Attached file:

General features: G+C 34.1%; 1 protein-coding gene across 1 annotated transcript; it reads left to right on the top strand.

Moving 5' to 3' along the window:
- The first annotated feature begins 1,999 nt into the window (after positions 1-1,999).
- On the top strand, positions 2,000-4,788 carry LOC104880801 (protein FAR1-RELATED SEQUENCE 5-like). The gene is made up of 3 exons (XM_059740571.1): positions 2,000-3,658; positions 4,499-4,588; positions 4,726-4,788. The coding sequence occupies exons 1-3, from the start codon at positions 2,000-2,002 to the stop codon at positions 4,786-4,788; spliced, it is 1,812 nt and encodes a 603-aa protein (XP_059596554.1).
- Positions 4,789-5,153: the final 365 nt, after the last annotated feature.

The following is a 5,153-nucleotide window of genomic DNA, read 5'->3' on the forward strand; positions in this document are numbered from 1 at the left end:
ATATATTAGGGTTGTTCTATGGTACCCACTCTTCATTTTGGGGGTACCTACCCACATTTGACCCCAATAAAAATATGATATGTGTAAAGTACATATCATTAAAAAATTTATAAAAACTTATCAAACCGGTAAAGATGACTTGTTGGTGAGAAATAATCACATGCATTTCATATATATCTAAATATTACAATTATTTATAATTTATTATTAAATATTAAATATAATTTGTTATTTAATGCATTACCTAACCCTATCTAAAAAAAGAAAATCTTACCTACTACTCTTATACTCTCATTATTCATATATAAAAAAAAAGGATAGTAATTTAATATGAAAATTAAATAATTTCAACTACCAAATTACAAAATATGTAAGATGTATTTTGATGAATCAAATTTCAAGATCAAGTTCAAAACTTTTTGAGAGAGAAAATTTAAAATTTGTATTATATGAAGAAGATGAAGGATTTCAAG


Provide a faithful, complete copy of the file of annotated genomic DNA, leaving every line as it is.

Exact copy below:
General features: G+C 34.1%; 1 protein-coding gene across 1 annotated transcript; it reads left to right on the top strand.

Moving 5' to 3' along the window:
- The first annotated feature begins 1,999 nt into the window (after positions 1-1,999).
- On the top strand, positions 2,000-4,788 carry LOC104880801 (protein FAR1-RELATED SEQUENCE 5-like). The gene is made up of 3 exons (XM_059740571.1): positions 2,000-3,658; positions 4,499-4,588; positions 4,726-4,788. The coding sequence occupies exons 1-3, from the start codon at positions 2,000-2,002 to the stop codon at positions 4,786-4,788; spliced, it is 1,812 nt and encodes a 603-aa protein (XP_059596554.1).
- Positions 4,789-5,153: the final 365 nt, after the last annotated feature.

The following is a 5,153-nucleotide window of genomic DNA, read 5'->3' on the forward strand; positions in this document are numbered from 1 at the left end:
ATATATTAGGGTTGTTCTATGGTACCCACTCTTCATTTTGGGGGTACCTACCCACATTTGACCCCAATAAAAATATGATATGTGTAAAGTACATATCATTAAAAAATTTATAAAAACTTATCAAACCGGTAAAGATGACTTGTTGGTGAGAAATAATCACATGCATTTCATATATATCTAAATATTACAATTATTTATAATTTATTATTAAATATTAAATATAATTTGTTATTTAATGCATTACCTAACCCTATCTAAAAAAAGAAAATCTTACCTACTACTCTTATACTCTCATTATTCATATATAAAAAAAAAGGATAGTAATTTAATATGAAAATTAAATAATTTCAACTACCAAATTACAAAATATGTAAGATGTATTTTGATGAATCAAATTTCAAGATCAAGTTCAAAACTTTTTGAGAGAGAAAATTTAAAATTTGTATTATATGAAGAAGATGAAGGATTTCAAG